There have been very few shows over the years that I have mourned the loss of more than Boomtown. This, the first season, is what Boomtown should be remembered for. There was actually a second season which completely diluted the formula of the show and was cancelled mid-way through.
Boomtown is a rare treat in that it was original in terms of its presentation (and structure) and was genuinely designed to be an ensemble drama. The back of the box will tell you about the 'Rashomon' style of storytelling which this series takes after. (For those who haven't seen it, Rashomon is a film by famed Japanese director Akira Kurosawa which chronicles the rape of a woman and murder of her husband from the point of view of each of the film's protagonists in turn). Boomtown takes certain cues from that storytelling style but is far less rigid in terms of simply telling a story from a differnt point of view one after the next until it ends. The beauty of the show is that each character's interaction with the central plot of each episode serves not only to flesh out the characters but also provide a much richer context to the main action.
The main characters are all people who would inevitably be at or around a crime scene. In the lead then, are detectives Joel Stevens and 'Fearless' Bobby Smith. Donnie Wahlberg does a good job of playing the dark and broody Detective Stevens but it is never wooden and one dimensional (unlike his brother Mark) and comes across as a relentlessly dedicated and sympathetic character. Mykelti Williamson plays the role of his partner 'Fearless' brilliantly and serves as the spiritual heart of the show both for the audience and also for the characters around him. Neal McDonough's character ADA David McNorris, by contrast, is the complete antithesis of 'Fearless', at least on the surface. McNorris is a hard drinking, egotistical lawyer who finds himself treading a fine line between ambition and corruption. His internal struggles from episode to episode are by turns enthralling, engrossing, and infuriating. McNorris is the real star of this series both because Neal McDonough does a great job of bringing him to life but also because his character is the most interesting and least predictable.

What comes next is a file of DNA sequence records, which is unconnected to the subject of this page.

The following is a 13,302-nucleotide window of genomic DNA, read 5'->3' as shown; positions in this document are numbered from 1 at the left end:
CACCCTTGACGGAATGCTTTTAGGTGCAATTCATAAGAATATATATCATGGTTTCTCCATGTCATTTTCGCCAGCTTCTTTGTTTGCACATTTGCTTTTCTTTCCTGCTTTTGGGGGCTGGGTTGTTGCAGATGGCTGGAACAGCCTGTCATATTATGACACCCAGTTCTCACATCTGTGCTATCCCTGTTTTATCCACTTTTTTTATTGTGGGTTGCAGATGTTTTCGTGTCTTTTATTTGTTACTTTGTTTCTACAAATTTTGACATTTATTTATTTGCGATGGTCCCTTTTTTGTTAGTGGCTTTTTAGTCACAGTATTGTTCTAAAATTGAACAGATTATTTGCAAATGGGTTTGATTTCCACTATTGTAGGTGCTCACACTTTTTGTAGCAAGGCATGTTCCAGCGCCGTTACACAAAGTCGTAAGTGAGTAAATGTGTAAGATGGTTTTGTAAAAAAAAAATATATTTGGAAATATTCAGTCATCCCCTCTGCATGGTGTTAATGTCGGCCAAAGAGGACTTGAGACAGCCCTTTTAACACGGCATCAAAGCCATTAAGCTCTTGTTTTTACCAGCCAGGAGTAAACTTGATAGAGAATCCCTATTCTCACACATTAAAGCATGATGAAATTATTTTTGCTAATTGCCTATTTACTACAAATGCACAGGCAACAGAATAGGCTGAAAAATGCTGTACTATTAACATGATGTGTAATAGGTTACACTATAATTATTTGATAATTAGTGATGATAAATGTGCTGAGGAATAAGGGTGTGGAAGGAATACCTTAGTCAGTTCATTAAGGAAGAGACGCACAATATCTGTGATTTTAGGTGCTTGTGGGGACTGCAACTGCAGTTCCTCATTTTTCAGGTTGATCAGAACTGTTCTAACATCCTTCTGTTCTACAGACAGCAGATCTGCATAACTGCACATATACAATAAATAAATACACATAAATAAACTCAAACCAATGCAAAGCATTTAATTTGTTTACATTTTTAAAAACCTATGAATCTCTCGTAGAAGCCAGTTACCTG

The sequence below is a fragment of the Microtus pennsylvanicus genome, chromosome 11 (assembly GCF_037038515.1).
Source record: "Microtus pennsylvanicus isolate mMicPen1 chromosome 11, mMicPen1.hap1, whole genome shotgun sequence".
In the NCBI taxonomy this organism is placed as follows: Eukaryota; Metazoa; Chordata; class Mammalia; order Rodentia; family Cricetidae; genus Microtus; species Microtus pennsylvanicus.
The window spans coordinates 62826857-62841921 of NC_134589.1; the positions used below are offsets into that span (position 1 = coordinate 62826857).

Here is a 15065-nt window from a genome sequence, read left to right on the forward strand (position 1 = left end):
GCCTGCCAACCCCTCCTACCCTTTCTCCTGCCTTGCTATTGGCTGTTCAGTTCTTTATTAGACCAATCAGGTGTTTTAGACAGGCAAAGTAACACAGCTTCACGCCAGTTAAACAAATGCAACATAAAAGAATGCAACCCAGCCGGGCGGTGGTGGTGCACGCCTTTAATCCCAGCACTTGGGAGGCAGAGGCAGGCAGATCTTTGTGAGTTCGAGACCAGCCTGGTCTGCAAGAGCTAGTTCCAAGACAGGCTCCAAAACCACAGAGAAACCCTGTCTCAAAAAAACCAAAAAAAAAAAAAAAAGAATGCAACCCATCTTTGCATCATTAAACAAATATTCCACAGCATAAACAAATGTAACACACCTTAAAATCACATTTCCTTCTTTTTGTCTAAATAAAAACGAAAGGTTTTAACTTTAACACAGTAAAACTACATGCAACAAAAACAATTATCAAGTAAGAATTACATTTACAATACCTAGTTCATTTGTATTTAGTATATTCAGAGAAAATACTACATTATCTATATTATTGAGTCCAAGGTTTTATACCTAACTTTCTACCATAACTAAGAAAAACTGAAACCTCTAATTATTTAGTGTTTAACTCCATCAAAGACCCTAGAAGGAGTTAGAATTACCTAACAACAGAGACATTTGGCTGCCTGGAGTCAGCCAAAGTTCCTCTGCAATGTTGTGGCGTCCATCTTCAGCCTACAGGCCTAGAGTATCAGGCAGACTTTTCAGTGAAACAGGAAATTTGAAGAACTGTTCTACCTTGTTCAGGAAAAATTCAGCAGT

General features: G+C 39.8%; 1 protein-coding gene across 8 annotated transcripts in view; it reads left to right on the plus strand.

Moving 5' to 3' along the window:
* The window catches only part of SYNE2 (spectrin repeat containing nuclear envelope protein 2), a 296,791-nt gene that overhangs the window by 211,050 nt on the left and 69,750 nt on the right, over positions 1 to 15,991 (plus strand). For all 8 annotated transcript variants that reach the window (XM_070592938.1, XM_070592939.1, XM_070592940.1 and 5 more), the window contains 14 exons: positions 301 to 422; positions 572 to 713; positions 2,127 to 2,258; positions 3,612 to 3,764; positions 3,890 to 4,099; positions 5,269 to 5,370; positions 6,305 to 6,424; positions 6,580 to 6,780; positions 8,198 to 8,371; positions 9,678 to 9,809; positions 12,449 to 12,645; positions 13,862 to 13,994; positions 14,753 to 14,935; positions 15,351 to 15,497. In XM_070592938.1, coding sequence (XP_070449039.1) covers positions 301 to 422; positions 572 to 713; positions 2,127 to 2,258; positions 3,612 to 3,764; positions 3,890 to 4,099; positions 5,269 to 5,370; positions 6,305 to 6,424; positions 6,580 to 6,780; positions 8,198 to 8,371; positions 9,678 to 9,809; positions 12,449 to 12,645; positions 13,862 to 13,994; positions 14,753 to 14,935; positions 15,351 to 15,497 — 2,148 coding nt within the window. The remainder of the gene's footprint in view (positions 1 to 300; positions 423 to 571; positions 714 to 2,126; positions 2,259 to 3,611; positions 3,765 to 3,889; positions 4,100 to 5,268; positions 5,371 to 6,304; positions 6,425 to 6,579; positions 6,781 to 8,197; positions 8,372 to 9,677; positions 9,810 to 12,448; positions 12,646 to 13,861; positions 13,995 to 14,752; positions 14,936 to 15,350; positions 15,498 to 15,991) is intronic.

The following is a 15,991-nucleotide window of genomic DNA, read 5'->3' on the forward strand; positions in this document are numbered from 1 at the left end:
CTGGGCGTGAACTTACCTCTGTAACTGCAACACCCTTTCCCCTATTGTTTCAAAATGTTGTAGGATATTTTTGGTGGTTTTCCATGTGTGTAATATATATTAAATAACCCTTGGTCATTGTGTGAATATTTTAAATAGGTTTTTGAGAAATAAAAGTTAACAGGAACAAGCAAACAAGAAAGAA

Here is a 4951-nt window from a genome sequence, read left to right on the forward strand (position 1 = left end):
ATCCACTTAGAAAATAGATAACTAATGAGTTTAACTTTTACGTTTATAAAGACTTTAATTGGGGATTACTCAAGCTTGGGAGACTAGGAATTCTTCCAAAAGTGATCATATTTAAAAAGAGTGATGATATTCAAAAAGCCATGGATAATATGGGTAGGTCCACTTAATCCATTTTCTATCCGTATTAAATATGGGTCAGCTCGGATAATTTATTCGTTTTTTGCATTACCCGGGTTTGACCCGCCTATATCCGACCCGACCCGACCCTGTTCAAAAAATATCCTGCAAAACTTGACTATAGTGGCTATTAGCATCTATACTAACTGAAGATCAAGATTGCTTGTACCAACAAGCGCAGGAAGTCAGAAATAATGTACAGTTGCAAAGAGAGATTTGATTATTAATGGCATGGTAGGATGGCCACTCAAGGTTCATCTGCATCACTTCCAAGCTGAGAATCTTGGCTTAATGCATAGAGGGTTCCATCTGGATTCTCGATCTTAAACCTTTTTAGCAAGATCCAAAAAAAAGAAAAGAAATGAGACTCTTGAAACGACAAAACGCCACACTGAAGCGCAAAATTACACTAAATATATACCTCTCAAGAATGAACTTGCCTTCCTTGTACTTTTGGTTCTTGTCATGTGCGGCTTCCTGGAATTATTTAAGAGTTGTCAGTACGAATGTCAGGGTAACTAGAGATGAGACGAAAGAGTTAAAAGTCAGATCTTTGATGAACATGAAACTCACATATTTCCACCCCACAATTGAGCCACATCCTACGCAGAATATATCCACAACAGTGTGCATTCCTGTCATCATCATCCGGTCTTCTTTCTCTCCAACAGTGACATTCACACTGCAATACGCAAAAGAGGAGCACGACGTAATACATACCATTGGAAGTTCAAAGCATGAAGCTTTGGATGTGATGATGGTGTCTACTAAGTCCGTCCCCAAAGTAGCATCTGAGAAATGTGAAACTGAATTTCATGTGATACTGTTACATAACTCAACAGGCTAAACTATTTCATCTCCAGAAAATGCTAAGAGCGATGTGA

The face of the LAPD is represented by Officers Hechler and Turcotte played by Gary Basaraba and Jason Gedrick respectively. Basarbara's character provides a healthy dose of light comic relief in the midst of what can be very tense episodes. Far from simply the clown though, he represents the old school police attitudes with which his young partner, played by Gedrick, is forced to contend. Rounding out the main cast are Nina Garbiras and Lana Parrilla who play reporter Andrea Little and EMT Teresa Ortiz. While Ortiz often remains a somewhat peripheral figure, Andrea Little's role as a reporter offers us as the audience wide-ranging access to and between the various groups of characters. As such, her role within the drama as an observer/reporter is mirrored as a dramatic function which allows the other narrative threads to be neatly tied together without seeming contrived.
All in all, this is a truly first-class series and it's such a shame that it was cut off in its prime (much like the excellent 'High Incident' before it). McDonough and Williamson are absolutely fantastic and Wahlberg is not far behind. If you are a fan of police dramas, or ensemble dramas in general (like the early years of 'E.R.' for example) then don't miss out on this absolute gem of a series. Great writing, great production values, and a great cast all combine to make this a show that will live long in the memory if not on our screens.